Any other reasons for choosing three cylinders? You bet—cost. The lower the parts count, the lower the price. If you want to sell into a shrunken but finally recovering market, there’s no better incentive than price. And there’s width—the FZ-09 team wanted an engine significantly narrower than a traditional Four as part of its fresh focus on rideability.
Current sportbikes have a bore/stroke ratio of around 1.5:1, but the new FZ backs that down to 1.32—about where sportbikes were in 1990. This is not backsliding. It is moving toward a more open, faster burning combustion chamber. The only reason for giant sportbike bores is to make room for valves that flow best on top-end. If the goal is solid rideability in the midrange, you need smaller valves that flow best at lower crank speeds. The FZ-09 engine’s high but not extreme 11.5:1 compression ratio does its part in boosting torque and responsiveness.
1 . Ride-by-wire throttles allow multiple riding modes. Steep intake ports are the norm.
2 . Vertically stacked gearbox shafts ensure a compact package, helping keep chassis weight bias forward.
3 . Relatively narrow 78mm bore helps speed combustion, working in a longish 59.1mm stroke.
4 . Vibe-quelling gear-driven balance shaft (not shown) runs in front of the engine, below water pump.
Ride-by-wire means that when the rider grabs a handful of throttle, the instruction goes to the computer, where stored information and signals from other sensors are processed. A stepper motor then opens the throttles to give the desired engine response. This is YCC-T, or “Yamaha Chip-Controlled Throttle,” first used on the 2006 YZF-R6.
Such a system makes it possible to provide three-mode engine performance. First is Standard. Then A-Mode gives “sharper throttle response in the low-to-mid-rpm range.” B-Mode “lets the rider enjoy milder throttle response than the STD-Mode.” When BMW was developing its S1000RR superbike in-house, the testers loved its “rain mode” because it made everyone feel like a better rider. Pick the response that suits your preference.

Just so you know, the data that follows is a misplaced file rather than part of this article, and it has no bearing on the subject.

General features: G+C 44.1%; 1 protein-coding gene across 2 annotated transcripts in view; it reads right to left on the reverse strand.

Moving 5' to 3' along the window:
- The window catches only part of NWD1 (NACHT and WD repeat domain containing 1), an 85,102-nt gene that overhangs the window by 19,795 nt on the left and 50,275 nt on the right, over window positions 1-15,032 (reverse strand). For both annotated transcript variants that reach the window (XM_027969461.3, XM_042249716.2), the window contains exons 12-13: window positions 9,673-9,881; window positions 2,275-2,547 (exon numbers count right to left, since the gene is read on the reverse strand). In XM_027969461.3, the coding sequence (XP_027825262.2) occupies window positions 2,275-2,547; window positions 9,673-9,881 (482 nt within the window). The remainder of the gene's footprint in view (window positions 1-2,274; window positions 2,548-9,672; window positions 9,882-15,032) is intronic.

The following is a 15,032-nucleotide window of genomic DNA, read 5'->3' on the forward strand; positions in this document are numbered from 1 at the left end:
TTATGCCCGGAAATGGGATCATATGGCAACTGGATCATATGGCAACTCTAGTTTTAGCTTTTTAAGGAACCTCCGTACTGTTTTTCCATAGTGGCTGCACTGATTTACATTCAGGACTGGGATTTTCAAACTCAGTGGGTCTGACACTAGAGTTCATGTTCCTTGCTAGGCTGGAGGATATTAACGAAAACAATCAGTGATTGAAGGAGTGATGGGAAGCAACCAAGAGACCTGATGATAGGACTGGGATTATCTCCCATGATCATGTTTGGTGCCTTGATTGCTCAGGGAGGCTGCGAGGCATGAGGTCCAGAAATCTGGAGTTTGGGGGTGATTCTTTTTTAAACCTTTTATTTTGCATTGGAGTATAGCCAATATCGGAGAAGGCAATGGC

Each of the FZ-09’s three fuel-injection throttle bodies carries an intake horn of different length (82.8mm, 102.8mm and 122.8mm)—a clever and much less expensive way to distribute the approximately 10 percent torque boost of intake resonance over a range of rpm than providing motor-driven, computer-controlled intakes of variable length.
A 120-degree Triple has no net up-and-down crank-speed shaking force, but it does rock from side-to-side. For this reason, there is a “primary coupled-force balancer” just ahead of the crank that spins in the opposite direction at crank speed. This creates an equal and opposite rocking couple to cancel that of the crank, leaving the engine smooth.
At $7990, Yamaha’s new FZ-09, which goes on sale in September, is a market-breaker, priced well below its competitors. As a high-tech bike that combines sit-up comfort with carefully planned rideability, this Yamaha may prove irresistible to enthusiasts, regardless of their budget.
|ENGINE||847cc liquid-cooled dohc Triple|
|TRANSMISSION||Six-speed, wet multiplate clutch|
|FRONT SUSPENSION||41mm fork, 5.4 in. of travel (adj. preload and rebound)|
|REAR SUSPENSION||Single shock, 5.1 in. of travel (adj. preload and rebound)|
|BRAKES||Dual 298mm discs front, one 267mm disc rear|
|TIRES||120/70ZR-17 front, 180/55ZR-17 rear|
|SEAT HEIGHT||32.1 in.|
|FUEL CAPACITY||3.7 gal.|
|WEIGHT (WET)||414 lb.|